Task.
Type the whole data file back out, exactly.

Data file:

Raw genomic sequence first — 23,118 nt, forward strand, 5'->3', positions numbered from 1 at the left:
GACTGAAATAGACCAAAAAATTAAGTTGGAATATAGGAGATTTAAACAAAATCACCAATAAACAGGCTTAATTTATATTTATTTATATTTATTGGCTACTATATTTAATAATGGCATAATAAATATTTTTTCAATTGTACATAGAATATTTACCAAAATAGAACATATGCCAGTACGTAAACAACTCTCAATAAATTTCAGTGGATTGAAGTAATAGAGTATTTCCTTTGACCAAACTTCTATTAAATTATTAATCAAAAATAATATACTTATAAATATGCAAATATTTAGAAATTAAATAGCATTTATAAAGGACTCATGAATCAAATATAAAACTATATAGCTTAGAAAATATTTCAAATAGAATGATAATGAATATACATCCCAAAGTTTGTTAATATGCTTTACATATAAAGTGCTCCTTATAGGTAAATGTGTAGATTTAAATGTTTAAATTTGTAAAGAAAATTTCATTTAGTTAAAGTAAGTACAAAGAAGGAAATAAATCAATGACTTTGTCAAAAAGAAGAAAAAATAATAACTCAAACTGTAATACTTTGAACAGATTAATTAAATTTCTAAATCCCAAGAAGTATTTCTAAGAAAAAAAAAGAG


Raw genomic sequence first — 23,118 nt, forward strand, 5'->3', positions numbered from 1 at the left:
GACTGAAATAGACCAAAAAATTAAGTTGGAATATAGGAGATTTAAACAAAATCACCAATAAACAGGCTTAATTTATATTTATTTATATTTATTGGCTACTATATTTAATAATGGCATAATAAATATTTTTTCAATTGTACATAGAATATTTACCAAAATAGAACATATGCCAGTACGTAAACAACTCTCAATAAATTTCAGTGGATTGAAGTAATAGAGTATTTCCTTTGACCAAACTTCTATTAAATTATTAATCAAAAATAATATACTTATAAATATGCAAATATTTAGAAATTAAATAGCATTTATAAAGGACTCATGAATCAAATATAAAACTATATAGCTTAGAAAATATTTCAAATAGAATGATAATGAATATACATCCCAAAGTTTGTTAATATGCTTTACATATAAAGTGCTCCTTATAGGTAAATGTGTAGATTTAAATGTTTAAATTTGTAAAGAAAATTTCATTTAGTTAAAGTAAGTACAAAGAAGGAAATAAATCAATGACTTTGTCAAAAAGAAGAAAAAATAATAACTCAAACTGTAATACTTTGAACAGATTAATTAAATTTCTAAATCCCAAGAAGTATTTCTAAGAAAAAAAAAGAG